Background: This study sought to determine the relationship between the frequency of current marijuana and alcohol use and cigarette quit attempts in male and female adolescent smokers.
Methods: Data from a cross-sectional survey of health behaviors in high-school-aged adolescents were analyzed. Current cigarette smokers (n = 804) who reported use of at least 1 cigarette in the past month were divided into those with and without a history of at least 1 quit attempt (a self-reported episode of trying to "stop smoking"). Logistic regression models were fit to describe the association between the frequency of marijuana/alcohol use and a history of cigarette quit attempts.
Results: Among the total sample, higher-frequency marijuana use (more than 6 times in the past 30 days) and frequent binge drinking (more than 5 days of binge drinking in the past 30 days) decreased the odds of having a past cigarette quit attempt (higher-frequency marijuana: adjusted odds ratio [AOR] = 0.56, 95% confidence interval [CI] = 0.36-0.86; frequent binge drinking: AOR = 0.49, 95% CI = 0.29-0.83). A significant gender interaction was observed for the relationship between higher-frequency marijuana use and a history of cigarette quit attempts (P =.03), with decreased odds in boys (AOR = 0.41, 95% CI = 0.22-0.77) but not in girls (AOR = 0.71, 95% CI = 0.37-1.33).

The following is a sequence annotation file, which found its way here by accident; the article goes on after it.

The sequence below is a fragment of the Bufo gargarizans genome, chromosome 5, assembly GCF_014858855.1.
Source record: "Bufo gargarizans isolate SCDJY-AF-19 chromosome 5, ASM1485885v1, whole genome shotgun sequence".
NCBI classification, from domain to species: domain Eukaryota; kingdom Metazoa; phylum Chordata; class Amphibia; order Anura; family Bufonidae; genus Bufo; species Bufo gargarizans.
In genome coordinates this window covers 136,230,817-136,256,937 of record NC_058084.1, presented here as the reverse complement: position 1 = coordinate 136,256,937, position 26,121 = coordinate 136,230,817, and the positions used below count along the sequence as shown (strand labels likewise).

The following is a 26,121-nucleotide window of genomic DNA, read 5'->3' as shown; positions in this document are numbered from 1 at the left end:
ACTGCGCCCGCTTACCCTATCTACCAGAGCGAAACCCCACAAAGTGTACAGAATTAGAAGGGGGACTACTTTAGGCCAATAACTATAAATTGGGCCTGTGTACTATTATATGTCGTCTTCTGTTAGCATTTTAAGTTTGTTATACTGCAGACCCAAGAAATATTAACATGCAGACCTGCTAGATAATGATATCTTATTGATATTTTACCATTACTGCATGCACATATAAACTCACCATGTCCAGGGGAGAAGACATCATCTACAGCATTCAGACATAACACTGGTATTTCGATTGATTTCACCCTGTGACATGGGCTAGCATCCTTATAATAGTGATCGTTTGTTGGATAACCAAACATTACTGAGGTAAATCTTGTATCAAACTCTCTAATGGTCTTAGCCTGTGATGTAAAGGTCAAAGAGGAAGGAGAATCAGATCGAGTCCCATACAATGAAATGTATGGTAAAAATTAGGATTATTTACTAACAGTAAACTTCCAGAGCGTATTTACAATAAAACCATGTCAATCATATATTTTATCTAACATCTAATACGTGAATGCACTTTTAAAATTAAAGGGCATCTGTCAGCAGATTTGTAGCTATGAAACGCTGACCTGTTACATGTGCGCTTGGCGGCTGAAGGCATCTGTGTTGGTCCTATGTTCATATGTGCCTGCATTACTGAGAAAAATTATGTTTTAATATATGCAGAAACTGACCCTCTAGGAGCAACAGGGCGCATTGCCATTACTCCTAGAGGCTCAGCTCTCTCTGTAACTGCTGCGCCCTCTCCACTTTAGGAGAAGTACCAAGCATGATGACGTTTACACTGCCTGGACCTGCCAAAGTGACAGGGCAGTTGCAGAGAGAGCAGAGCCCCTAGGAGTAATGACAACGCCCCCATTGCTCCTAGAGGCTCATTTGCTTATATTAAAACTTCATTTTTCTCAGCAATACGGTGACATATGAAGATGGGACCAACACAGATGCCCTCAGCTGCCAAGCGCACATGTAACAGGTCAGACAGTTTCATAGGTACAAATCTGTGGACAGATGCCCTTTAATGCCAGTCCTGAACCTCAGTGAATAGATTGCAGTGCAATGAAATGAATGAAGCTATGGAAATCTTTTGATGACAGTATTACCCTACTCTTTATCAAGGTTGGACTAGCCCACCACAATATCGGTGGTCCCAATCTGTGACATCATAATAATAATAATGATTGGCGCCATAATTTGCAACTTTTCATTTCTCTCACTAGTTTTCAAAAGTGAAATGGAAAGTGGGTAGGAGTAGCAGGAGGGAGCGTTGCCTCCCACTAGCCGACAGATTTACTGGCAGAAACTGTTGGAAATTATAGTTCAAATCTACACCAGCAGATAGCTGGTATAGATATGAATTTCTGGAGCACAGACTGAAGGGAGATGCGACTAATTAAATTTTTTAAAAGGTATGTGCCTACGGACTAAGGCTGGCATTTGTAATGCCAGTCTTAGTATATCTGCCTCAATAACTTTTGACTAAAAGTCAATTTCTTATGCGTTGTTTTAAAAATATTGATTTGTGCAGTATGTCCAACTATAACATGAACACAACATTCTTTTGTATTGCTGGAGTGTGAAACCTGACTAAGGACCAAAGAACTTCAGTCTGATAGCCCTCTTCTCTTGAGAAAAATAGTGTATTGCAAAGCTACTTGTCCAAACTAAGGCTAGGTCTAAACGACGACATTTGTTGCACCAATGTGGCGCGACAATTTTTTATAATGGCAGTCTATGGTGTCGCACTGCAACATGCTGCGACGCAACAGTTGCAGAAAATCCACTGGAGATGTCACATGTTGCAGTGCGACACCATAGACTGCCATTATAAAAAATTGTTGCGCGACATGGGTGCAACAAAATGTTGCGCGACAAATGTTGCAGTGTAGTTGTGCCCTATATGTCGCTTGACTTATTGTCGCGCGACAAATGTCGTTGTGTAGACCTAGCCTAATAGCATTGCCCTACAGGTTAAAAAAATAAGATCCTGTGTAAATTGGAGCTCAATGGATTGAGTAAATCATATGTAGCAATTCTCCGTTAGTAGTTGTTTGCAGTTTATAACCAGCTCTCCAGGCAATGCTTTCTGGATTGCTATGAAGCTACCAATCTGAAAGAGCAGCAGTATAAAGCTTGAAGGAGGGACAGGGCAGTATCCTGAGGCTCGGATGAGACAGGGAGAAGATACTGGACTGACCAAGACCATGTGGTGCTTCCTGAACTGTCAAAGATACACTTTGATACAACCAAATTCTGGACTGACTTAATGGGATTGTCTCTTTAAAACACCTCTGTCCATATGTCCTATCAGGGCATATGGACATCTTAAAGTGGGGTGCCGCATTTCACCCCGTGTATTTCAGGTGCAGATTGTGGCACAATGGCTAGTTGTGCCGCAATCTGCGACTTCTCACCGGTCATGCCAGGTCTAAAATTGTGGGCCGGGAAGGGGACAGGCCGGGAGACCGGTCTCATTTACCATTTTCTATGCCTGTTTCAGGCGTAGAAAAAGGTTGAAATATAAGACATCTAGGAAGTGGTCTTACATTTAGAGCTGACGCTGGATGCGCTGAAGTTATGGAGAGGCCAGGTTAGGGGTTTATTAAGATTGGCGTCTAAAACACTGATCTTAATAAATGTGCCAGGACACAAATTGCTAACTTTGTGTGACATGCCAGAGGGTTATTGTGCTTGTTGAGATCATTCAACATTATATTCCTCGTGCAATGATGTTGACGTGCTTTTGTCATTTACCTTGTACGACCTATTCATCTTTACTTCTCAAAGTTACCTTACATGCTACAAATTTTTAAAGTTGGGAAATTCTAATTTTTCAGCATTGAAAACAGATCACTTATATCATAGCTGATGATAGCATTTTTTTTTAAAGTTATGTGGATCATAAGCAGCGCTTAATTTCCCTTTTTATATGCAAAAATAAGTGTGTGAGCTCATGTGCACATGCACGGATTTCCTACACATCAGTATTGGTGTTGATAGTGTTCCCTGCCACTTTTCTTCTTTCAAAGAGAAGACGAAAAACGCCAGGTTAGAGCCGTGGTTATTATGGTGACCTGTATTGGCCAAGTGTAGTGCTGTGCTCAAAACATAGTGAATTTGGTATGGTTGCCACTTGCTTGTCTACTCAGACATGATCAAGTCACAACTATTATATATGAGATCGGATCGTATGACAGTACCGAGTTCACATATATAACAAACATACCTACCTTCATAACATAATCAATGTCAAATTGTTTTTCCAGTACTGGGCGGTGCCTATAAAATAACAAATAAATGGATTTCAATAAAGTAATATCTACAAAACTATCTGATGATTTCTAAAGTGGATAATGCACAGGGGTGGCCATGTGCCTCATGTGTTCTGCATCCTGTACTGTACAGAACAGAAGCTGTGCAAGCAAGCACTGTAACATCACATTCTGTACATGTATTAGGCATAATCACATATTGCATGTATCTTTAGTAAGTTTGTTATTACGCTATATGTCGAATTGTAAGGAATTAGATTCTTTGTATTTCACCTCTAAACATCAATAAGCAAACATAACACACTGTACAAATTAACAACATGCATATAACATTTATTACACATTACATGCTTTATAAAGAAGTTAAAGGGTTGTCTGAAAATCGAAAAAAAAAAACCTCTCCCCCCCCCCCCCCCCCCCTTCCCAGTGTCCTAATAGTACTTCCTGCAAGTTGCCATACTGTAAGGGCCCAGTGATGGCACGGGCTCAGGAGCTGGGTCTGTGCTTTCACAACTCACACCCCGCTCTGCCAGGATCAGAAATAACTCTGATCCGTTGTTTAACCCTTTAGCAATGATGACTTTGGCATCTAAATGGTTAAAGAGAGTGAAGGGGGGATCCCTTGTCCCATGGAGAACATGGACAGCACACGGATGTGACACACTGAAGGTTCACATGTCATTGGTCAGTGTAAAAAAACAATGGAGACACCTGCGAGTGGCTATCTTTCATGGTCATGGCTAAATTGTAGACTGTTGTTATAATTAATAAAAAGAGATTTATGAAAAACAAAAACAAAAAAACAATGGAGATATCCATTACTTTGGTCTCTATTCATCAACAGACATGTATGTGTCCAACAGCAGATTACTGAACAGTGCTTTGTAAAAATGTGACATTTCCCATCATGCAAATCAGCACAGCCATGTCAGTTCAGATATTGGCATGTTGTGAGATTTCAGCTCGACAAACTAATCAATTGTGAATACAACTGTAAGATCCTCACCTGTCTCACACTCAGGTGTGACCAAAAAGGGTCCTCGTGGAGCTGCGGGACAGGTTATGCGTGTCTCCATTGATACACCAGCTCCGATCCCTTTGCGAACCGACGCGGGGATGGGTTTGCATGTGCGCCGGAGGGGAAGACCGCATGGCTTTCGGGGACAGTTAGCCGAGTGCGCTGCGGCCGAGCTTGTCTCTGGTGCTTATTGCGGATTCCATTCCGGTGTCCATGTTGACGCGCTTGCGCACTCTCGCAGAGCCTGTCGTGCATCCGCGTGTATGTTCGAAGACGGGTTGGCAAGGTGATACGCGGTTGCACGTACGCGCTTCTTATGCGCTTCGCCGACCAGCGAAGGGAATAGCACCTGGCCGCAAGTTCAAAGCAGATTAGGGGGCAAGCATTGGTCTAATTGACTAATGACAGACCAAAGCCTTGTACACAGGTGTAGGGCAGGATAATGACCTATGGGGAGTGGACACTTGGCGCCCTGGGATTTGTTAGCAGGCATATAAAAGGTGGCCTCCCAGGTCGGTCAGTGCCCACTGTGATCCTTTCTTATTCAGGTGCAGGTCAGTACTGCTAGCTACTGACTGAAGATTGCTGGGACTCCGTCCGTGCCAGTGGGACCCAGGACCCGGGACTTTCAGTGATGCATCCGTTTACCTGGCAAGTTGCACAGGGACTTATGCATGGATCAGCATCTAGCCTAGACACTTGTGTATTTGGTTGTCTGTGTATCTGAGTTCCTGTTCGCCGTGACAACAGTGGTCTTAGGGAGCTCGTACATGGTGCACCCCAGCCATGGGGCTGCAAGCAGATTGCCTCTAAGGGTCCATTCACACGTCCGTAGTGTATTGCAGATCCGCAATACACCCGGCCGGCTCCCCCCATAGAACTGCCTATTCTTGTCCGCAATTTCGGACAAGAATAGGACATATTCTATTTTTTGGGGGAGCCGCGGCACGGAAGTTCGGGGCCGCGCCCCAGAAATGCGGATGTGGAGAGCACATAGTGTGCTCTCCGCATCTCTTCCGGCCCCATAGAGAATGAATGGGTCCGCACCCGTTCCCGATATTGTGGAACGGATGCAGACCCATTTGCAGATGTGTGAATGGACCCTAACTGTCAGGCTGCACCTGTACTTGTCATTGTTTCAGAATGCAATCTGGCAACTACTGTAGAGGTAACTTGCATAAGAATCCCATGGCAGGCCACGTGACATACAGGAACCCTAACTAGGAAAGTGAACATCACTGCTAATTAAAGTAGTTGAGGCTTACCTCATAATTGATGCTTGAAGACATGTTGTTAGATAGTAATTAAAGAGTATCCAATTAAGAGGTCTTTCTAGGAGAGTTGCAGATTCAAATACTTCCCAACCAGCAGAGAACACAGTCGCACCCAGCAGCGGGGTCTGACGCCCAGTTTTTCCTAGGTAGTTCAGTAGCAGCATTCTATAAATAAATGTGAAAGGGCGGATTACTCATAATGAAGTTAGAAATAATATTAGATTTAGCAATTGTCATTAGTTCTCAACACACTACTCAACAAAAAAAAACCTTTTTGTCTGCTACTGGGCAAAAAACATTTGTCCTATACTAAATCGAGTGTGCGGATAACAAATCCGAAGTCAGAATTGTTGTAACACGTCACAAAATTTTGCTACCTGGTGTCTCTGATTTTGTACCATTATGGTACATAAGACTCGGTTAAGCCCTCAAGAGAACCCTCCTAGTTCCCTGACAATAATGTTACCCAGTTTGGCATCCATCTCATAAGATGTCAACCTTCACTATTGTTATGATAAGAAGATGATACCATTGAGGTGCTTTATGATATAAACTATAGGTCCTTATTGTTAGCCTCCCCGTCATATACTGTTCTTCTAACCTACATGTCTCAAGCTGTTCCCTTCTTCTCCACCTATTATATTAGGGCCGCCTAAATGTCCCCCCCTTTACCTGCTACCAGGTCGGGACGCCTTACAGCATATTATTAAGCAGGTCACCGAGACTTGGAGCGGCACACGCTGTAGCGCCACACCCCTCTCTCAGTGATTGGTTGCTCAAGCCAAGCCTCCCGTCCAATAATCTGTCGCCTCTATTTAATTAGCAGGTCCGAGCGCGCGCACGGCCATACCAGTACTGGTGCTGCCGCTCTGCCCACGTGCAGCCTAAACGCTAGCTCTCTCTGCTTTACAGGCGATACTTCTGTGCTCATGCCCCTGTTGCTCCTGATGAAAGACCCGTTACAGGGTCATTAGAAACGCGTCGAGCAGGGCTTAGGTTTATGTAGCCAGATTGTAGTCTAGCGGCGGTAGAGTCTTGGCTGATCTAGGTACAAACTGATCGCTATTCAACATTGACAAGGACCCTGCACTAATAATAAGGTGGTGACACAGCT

Conclusions: Adolescent smokers who report higher-frequency marijuana use or frequent binge drinking have a decreased likelihood of a history of a cigarette quit attempt. The gender-related association between higher-frequency marijuana use and a history of quit attempts suggests that boys with greater substance use may need particularly intensive support to initiate quit attempts.
- Smoking cessation